Despite our state being functionally insolvent and having no budget, Illinois Democrats want to transfer tens of millions of taxpayer dollars to the abortion industry. In a party line vote on Tuesday, House Democrats used their majority to push through HB 40, a measure that would allow taxpayer funds to be used to pay for abortions for Illinoisans who rely on Medicaid and for employees on the State insurance plan. Today, state funds may only be used for abortions in cases where the mother’s health is in jeopardy or in cases of rape or incest.

I led the House Republican opposition to the bill, and pointed out that reliable data suggests that taxpayers would pay for over 30,000 abortions if this bill is signed into law, at an impact of $60 million to our Medicaid system. According to the Workers’ Action Guide published by the Illinois Department of Human Services, Medicaid provides medical coverage for pregnant women who make less than 213% of the federal poverty level. The latest numbers from the Guttmacher Institute, released in May 2016, indicate that 75% of women who receive abortions have income under 200% of the federal poverty level. Based upon this information, and published documentation from the Illinois Department of Public Health and the Department of Healthcare and Family Services about the cost and frequency of abortion procedures, the $60 million price tag would decimate our Medicaid budget. Governor Bruce Rauner has pledged to veto the bill if it is approved in the Senate and reaches his desk.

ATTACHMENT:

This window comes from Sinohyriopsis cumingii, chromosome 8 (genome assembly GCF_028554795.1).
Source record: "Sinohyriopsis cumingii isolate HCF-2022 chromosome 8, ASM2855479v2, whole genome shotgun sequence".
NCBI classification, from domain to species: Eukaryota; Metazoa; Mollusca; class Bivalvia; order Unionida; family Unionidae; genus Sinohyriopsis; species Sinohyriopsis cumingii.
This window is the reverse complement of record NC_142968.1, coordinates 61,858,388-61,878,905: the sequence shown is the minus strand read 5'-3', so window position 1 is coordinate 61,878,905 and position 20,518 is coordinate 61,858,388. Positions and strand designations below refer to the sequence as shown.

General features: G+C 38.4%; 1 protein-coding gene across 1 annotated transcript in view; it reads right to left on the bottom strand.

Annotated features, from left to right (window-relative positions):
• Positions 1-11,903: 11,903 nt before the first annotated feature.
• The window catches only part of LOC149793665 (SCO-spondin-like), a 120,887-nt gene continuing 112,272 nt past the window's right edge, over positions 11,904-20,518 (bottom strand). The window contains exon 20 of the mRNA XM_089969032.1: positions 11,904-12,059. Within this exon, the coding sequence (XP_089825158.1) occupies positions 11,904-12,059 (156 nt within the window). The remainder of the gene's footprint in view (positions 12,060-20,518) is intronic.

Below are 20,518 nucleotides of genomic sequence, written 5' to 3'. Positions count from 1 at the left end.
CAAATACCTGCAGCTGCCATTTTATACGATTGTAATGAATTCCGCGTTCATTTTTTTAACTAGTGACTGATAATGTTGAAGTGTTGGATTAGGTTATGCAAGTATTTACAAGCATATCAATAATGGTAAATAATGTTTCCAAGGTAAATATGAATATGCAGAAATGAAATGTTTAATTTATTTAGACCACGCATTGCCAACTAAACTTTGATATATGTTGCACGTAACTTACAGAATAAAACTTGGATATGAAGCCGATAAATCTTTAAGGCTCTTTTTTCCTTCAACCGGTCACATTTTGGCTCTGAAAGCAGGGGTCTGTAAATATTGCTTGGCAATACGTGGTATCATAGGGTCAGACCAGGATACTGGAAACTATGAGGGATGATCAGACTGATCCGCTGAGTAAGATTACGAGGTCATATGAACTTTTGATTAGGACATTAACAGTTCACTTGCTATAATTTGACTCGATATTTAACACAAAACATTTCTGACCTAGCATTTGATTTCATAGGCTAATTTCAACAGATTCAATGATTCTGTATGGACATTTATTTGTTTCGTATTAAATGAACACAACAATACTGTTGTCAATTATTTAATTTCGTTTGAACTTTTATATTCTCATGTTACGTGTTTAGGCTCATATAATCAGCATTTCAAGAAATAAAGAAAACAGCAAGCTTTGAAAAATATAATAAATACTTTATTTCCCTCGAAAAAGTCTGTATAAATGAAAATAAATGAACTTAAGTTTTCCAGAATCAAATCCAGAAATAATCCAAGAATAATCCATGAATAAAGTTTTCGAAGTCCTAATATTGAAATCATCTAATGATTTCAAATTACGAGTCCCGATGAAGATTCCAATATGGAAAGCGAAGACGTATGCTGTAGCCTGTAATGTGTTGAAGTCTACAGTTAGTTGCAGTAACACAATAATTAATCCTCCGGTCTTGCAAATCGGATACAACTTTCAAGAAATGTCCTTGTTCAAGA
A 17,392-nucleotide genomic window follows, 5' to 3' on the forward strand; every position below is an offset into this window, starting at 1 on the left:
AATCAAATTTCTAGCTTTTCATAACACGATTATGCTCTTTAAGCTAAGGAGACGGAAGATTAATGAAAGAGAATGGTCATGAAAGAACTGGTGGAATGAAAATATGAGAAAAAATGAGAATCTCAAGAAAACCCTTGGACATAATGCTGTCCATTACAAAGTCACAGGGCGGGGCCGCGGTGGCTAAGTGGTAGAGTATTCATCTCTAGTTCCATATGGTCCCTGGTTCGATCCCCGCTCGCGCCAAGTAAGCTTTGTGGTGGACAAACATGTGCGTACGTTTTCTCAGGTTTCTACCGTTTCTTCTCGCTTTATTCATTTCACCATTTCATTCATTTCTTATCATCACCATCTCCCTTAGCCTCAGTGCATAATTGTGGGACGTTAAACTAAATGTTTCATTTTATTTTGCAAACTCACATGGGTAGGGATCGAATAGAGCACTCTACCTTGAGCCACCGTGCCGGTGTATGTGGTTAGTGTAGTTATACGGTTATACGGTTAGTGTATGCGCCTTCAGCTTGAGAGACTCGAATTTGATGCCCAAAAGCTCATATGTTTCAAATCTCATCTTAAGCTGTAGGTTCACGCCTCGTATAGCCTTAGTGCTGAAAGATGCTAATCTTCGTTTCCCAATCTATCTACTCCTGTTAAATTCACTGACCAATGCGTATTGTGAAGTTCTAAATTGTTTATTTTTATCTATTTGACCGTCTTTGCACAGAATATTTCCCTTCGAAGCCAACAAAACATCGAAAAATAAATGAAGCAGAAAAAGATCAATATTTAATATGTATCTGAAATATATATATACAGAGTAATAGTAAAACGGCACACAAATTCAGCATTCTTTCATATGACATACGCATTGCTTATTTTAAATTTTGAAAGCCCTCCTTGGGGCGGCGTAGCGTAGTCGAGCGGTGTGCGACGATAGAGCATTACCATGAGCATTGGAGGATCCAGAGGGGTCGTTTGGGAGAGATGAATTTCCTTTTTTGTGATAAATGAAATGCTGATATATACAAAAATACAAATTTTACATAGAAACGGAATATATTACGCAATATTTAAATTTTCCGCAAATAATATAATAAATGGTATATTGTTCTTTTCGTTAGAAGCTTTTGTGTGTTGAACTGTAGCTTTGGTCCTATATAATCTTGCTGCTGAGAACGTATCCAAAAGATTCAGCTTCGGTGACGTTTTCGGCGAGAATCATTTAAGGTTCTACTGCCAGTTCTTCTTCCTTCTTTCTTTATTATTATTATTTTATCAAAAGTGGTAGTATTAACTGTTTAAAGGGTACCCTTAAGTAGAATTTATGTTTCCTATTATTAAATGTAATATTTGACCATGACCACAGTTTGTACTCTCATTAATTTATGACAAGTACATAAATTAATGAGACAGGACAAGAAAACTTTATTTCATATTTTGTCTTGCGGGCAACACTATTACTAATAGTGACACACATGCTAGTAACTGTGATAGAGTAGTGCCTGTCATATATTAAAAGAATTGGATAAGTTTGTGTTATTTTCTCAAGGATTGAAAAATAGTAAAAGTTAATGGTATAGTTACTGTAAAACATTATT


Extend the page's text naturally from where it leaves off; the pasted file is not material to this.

You may watch my floor comments on HB 40 here.

Breen Passes Bill to Make Electronic Filing Free, Saving IL Businesses and Non-Profits Millions in Fees
During a week that was consumed by Democrat-led spending initiatives, on Friday I passed legislation that is estimated to save Illinois small businesses and not-for-profits millions of dollars in electronic filing fees. HB 3514 would amend state law to end the practice of charging “expedited service fees” of $25, $50, or more on every electronic filing with the Secretary of State’s office.

Our current law treats every e-filing with the Secretary of State’s office as an expensive ‘expedited service,’ regardless of whether the filing requires expedited handling. By making e-filing free, we will save our small businesses and non-profits millions of dollars and encourage greater use of electronic filing over filing by paper mail. Electronic filing reduces errors, saves paper, and saves money. As such, those who conduct business in this state should be encouraged to e-file. They certainly should not be charged extra fees to electronically file, over and above what they would be charged if they filed in person at the Secretary of State’s office. The House vote on my HB 3514 was unanimous.

Breen Bill that Addresses Penalties for Aggravated DUIs Receives Unanimous House Approval
Last week I received unanimous House approval on legislation that ensures consistency in sentencing when an individual is found guilty of driving on a suspended or revoked driver’s license, if driving privileges were suspended or revoked for committing aggravated Driving Under the Influence (DUI) resulting in a death or for committing reckless homicide.